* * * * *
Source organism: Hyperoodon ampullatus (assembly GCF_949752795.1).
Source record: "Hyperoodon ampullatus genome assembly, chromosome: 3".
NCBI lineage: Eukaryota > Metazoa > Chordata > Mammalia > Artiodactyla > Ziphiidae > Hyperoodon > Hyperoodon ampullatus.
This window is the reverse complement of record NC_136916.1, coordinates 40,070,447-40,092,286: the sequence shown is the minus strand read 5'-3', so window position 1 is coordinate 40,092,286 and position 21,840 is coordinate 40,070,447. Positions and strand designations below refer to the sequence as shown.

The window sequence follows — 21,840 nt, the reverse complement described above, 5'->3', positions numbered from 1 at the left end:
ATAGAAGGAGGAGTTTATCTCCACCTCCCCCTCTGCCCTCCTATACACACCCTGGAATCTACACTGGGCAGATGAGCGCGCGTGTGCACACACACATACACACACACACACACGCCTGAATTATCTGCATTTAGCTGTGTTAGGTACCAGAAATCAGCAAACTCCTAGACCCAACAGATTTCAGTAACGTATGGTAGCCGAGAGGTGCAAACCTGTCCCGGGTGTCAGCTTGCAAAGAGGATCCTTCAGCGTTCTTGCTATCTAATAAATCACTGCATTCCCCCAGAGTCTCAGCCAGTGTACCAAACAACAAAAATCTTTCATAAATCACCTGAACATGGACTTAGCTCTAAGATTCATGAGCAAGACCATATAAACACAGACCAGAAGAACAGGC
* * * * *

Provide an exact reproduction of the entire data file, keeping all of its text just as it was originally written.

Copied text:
Source organism: Hyperoodon ampullatus (assembly GCF_949752795.1).
Source record: "Hyperoodon ampullatus genome assembly, chromosome: 3".
NCBI lineage: Eukaryota > Metazoa > Chordata > Mammalia > Artiodactyla > Ziphiidae > Hyperoodon > Hyperoodon ampullatus.
This window is the reverse complement of record NC_136916.1, coordinates 40,070,447-40,092,286: the sequence shown is the minus strand read 5'-3', so window position 1 is coordinate 40,092,286 and position 21,840 is coordinate 40,070,447. Positions and strand designations below refer to the sequence as shown.

The window sequence follows — 21,840 nt, the reverse complement described above, 5'->3', positions numbered from 1 at the left end:
ATAGAAGGAGGAGTTTATCTCCACCTCCCCCTCTGCCCTCCTATACACACCCTGGAATCTACACTGGGCAGATGAGCGCGCGTGTGCACACACACATACACACACACACACACGCCTGAATTATCTGCATTTAGCTGTGTTAGGTACCAGAAATCAGCAAACTCCTAGACCCAACAGATTTCAGTAACGTATGGTAGCCGAGAGGTGCAAACCTGTCCCGGGTGTCAGCTTGCAAAGAGGATCCTTCAGCGTTCTTGCTATCTAATAAATCACTGCATTCCCCCAGAGTCTCAGCCAGTGTACCAAACAACAAAAATCTTTCATAAATCACCTGAACATGGACTTAGCTCTAAGATTCATGAGCAAGACCATATAAACACAGACCAGAAGAACAGGC